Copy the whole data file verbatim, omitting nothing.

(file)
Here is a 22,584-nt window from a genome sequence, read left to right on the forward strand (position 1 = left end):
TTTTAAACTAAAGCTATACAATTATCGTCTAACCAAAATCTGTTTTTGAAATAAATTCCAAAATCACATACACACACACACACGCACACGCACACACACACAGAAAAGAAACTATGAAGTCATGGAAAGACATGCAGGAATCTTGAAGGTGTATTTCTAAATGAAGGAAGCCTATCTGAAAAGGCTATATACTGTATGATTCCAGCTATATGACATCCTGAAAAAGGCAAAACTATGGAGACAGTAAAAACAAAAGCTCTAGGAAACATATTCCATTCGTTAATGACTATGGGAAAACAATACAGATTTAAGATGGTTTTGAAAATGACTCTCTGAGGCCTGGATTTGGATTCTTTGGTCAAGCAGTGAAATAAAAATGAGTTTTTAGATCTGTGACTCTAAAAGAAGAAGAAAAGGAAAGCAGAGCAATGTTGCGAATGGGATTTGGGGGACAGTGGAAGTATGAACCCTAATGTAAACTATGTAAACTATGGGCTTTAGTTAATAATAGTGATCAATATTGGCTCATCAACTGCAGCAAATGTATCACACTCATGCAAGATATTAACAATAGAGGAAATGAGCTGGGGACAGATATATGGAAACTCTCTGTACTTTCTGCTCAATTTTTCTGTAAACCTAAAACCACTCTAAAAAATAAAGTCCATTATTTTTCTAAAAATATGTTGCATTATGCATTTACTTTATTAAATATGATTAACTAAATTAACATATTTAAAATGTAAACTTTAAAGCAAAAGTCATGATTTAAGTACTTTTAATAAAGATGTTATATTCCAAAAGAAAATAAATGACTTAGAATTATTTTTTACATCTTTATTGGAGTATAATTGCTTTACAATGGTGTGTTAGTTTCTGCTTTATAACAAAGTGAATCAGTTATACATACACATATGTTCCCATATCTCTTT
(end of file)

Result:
Here is a 22,584-nt window from a genome sequence, read left to right on the forward strand (position 1 = left end):
TTTTAAACTAAAGCTATACAATTATCGTCTAACCAAAATCTGTTTTTGAAATAAATTCCAAAATCACATACACACACACACACGCACACGCACACACACACAGAAAAGAAACTATGAAGTCATGGAAAGACATGCAGGAATCTTGAAGGTGTATTTCTAAATGAAGGAAGCCTATCTGAAAAGGCTATATACTGTATGATTCCAGCTATATGACATCCTGAAAAAGGCAAAACTATGGAGACAGTAAAAACAAAAGCTCTAGGAAACATATTCCATTCGTTAATGACTATGGGAAAACAATACAGATTTAAGATGGTTTTGAAAATGACTCTCTGAGGCCTGGATTTGGATTCTTTGGTCAAGCAGTGAAATAAAAATGAGTTTTTAGATCTGTGACTCTAAAAGAAGAAGAAAAGGAAAGCAGAGCAATGTTGCGAATGGGATTTGGGGGACAGTGGAAGTATGAACCCTAATGTAAACTATGTAAACTATGGGCTTTAGTTAATAATAGTGATCAATATTGGCTCATCAACTGCAGCAAATGTATCACACTCATGCAAGATATTAACAATAGAGGAAATGAGCTGGGGACAGATATATGGAAACTCTCTGTACTTTCTGCTCAATTTTTCTGTAAACCTAAAACCACTCTAAAAAATAAAGTCCATTATTTTTCTAAAAATATGTTGCATTATGCATTTACTTTATTAAATATGATTAACTAAATTAACATATTTAAAATGTAAACTTTAAAGCAAAAGTCATGATTTAAGTACTTTTAATAAAGATGTTATATTCCAAAAGAAAATAAATGACTTAGAATTATTTTTTACATCTTTATTGGAGTATAATTGCTTTACAATGGTGTGTTAGTTTCTGCTTTATAACAAAGTGAATCAGTTATACATACACATATGTTCCCATATCTCTTT